I'm not sure that I agree that allowing people to walk in to a restaurant that other people made a reservation for a month in advance is somehow a better model. Perhaps it spreads the opportunity around a little more to people with less set schedules, but it reduces the opportunities for people who truly are willing to prioritize the experience in their lives. If I'm willing to commit to attending the restaurant a month in advance, and will re-arrange my life to make that possible, and you aren't, why should the system attempt to satisfy you? My money is as the same as yours, and I'm apparently more dedicated to attending the restaurant (or just have a less chaotic life, I suppose).
Mostly, though, it seems like that just ups the number of days when people have to pound the phone lines hoping to get in.
Dutch auctions would be a fun pricing model, but I suspect people would get awfully angsty about the price variations. But wouldn't that just mean all reservations go to the people with the most money to blow? A 1% solution isn't very populist. It is possibly fairer, though, because it does privilege the people who are most dedicated (financially) to going to the restaurant.
(Please note: I do not necessarily take this issue as seriously as this post might suggest. It is merely a great deal more entertaining than my law school homework. It also happening in the middle of my law school homework, which might possibly be having an effect on the tone.)
Maybe from the restaurant's point of view or, perhaps, the server's ... the "most dedicated" doesn't necessarily denote the best customer!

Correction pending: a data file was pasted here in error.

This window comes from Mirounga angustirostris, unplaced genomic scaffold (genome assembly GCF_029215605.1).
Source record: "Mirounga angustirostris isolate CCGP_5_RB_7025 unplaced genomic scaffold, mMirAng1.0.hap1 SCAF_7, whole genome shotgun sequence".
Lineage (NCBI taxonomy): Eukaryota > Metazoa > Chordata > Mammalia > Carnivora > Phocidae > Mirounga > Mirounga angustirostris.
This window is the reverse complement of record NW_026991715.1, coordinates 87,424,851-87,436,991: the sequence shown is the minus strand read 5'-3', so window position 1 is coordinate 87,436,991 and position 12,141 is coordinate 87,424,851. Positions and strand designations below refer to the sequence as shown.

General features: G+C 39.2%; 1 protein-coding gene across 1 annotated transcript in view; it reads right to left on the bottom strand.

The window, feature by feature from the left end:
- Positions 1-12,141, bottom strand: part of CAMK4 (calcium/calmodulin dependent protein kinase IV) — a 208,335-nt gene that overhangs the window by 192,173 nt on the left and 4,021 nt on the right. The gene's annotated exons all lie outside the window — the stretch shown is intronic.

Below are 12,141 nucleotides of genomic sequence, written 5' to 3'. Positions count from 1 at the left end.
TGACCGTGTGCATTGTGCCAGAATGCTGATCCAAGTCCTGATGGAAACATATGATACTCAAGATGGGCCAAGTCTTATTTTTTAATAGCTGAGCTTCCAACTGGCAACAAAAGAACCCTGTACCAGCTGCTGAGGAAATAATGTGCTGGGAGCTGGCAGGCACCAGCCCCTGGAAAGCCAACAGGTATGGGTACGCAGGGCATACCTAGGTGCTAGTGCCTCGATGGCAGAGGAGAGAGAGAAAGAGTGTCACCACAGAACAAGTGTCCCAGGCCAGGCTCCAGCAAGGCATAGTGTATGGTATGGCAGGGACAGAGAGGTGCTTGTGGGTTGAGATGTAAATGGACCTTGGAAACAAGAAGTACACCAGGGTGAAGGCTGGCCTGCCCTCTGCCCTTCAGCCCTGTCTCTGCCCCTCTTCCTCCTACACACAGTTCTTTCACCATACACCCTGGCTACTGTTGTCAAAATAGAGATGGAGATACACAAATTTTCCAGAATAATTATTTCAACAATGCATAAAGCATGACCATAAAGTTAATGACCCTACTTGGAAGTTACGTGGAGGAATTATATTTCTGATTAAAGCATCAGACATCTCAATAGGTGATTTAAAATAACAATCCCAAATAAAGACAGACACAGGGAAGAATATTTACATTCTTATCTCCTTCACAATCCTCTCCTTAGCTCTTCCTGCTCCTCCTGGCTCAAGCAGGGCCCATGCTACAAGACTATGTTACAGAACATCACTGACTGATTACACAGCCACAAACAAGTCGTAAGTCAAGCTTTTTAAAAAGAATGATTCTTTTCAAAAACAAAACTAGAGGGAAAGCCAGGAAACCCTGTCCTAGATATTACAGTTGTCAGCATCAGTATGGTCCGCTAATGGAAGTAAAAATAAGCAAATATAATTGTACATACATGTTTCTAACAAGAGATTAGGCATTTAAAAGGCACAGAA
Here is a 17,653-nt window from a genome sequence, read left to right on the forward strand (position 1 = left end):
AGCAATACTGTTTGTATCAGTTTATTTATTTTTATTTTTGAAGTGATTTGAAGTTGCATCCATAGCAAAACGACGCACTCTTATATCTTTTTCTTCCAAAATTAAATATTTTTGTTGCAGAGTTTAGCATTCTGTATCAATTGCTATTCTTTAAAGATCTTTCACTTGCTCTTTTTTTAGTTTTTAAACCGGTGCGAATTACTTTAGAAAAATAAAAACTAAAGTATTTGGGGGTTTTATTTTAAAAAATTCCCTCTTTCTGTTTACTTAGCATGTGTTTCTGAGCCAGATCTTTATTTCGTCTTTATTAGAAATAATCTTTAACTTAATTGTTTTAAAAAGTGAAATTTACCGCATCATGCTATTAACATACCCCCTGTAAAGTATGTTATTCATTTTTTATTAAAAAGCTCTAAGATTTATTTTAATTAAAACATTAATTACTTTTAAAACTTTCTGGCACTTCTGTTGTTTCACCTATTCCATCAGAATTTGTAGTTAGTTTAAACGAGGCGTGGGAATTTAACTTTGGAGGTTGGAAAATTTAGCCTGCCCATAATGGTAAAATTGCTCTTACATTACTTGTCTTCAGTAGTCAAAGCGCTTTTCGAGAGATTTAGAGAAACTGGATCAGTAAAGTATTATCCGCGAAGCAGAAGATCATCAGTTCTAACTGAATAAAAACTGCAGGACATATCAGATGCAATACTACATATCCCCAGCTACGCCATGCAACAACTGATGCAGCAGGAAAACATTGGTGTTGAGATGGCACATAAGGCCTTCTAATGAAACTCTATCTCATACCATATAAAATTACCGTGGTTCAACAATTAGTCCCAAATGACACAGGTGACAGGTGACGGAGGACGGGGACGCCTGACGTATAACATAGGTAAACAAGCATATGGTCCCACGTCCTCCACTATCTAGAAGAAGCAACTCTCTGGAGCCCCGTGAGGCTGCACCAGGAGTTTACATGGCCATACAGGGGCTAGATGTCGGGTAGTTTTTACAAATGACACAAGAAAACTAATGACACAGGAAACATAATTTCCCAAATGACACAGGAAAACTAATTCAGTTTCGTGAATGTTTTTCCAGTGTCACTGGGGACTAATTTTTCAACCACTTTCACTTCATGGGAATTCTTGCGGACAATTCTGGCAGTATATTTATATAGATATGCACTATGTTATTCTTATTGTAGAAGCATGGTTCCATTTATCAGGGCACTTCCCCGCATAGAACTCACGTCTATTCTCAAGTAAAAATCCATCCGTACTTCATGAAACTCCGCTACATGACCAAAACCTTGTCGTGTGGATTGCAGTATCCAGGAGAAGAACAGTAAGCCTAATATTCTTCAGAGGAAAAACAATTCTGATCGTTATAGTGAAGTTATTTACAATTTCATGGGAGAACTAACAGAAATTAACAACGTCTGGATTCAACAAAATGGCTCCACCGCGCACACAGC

Many people still prize spontaneity, and some of the most wonderful and fascinating people I know can't (or won't?) plan their way out of a paper bag, even if they make fantastic art or conversation, and have excellent palates.
Planning does not equate to appreciation.
Alex I agree its an odd phenomena but that said it is still relatively constrained and in some respects balanced by the rise of the no booking restaurant. There area definitely a few restaurants in any city/country that do book out far in advance but I maintain is a relatively finite list.
I am pretty confident I will get an excellent selection of restaurants in London, San Francisco, Paris, Hong Kong or Sydney with a months notice, and a pretty good selection with two weeks notice. That said I will probably miss out on the hot table of the moment in each of these cities. In the past I had a severe case of FOMO and would even reconsider trips if I couldn't get a certain reservation.
But I think my have been cured by a number of rather disappointing meals at these sorts of places, and more enjoyable meals at less elite places.
I tend to read the frothing at the mouth reviews from bloggers and some esteemed critics with a bit more cynicism now. But I think what drives it is Fashion. Fashion victims used tone exclusively clothes focussed but with so much press about everything and so much more information so easily available, I would argue that the "fashion disease" has spread. It seems people are define by their experiences, in the past your clothes helped define your tribe. Now its everything - "you are what you eat" has a whole new meaning.
On the other hand, there are those mega-popular places that do not permit booking months in advance, perhaps limiting it to a few weeks. I celebrate my 65th birthday in 11 months. There are places where I'd like to book now to guarantee that's where I'll be eating on the day but, no, I might have to wait another 8 months before I can even try - risking disappointment if I miss the day, or even hour, when reservations open for that day. So, I won't be going to any of those world class places. And, yes, I find it very peeving.
I routinely book fishing trips 6-8 months in advance around the moon phases, so I know on 4/21/2015 I'm going fishing or to the French Laundry or whatever. Works for me.